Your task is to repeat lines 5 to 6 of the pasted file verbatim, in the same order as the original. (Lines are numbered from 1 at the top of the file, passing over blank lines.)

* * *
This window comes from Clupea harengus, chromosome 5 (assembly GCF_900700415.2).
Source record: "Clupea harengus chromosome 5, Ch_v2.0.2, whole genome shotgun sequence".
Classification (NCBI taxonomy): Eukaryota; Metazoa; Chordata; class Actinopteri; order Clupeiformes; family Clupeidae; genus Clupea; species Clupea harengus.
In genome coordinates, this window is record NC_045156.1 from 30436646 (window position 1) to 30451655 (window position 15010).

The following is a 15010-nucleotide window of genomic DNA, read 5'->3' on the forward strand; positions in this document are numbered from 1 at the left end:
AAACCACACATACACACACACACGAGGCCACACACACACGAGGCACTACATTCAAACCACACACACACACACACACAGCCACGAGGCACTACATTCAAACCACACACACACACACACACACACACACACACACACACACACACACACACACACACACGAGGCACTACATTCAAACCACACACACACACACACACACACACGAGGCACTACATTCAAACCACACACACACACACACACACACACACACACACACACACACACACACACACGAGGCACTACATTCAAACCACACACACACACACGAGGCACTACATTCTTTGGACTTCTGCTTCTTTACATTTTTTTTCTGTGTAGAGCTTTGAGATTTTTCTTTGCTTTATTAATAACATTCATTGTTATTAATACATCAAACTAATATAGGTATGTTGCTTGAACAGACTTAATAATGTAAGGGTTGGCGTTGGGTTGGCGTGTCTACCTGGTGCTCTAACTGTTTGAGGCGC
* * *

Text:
The following is a 15010-nucleotide window of genomic DNA, read 5'->3' on the forward strand; positions in this document are numbered from 1 at the left end:
AAACCACACATACACACACACACGAGGCCACACACACACGAGGCACTACATTCAAACCACACACACACACACACACAGCCACGAGGCACTACATTCAAACCACACACACACACACACACACACACACACACACACACACACACACACACACACACACGAGGCACTACATTCAAACCACACACACACACACACACACACACGAGGCACTACATTCAAACCACACACACACACACACACACACACACACACACACACACACACACACACACGAGGCACTACATTCAAACCACACACACACACACGAGGCACTACATTCTTTGGACTTCTGCTTCTTTACATTTTTTTTCTGTGTAGAGCTTTGAGATTTTTCTTTGCTTTATTAATAACATTCATTGTTATTAATACATCAAACTAATATAGGTATGTTGCTTGAACAGACTTAATAATGTAAGGGTTGGCGTTGGGTTGGCGTGTCTACCTGGTGCTCTAACTGTTTGAGGCGC